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Hannah Arendt and the Twentieth Century

German Historical Museum Berlin

“The greatest evil perpetrated is the evil committed by nobodies, that is, by human beings who refuse to be persons,” wrote the political philosopher Hannah Arendt in the lectures titled “Some Questions of Moral Philosophy.” Born to a Jewish family in Linden in 1906, mentored by Martin Heidegger and Karl Jaspers, Arendt was forced to leave Germany in 1933, when Hitler came to power. She went on to a brilliant career in the West, finally settling in New York, and made totalitarianism, power, and evil the primary focus of books that were enormously influential. And then there was Eichmann in Jerusalem: A Report on the Banality of Evil. An explosive report on the trial of Adolf Eichmann, the SS officer who managed the deportation of Europe’s Jews to Nazi concentration camps, it was serialized in 1963 in The New Yorker, and it is still controversial. This exhibition celebrates the life and work of a fearless public intellectual, a woman who hit the biggest issues of her time head on. —E.C.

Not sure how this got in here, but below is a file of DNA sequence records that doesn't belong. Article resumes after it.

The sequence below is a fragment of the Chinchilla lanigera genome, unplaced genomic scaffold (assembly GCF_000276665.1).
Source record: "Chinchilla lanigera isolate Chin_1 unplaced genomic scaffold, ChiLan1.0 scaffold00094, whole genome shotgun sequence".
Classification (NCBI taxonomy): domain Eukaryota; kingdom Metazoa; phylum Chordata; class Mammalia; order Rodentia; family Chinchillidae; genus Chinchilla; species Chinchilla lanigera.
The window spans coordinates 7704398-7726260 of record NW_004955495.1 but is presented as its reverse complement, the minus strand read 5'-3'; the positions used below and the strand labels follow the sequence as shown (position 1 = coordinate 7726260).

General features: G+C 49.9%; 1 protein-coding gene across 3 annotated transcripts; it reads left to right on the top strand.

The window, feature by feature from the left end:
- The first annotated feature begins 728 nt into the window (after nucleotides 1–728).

German Historical Museum Unter den Linden 2, 10117 Berlin, Germania
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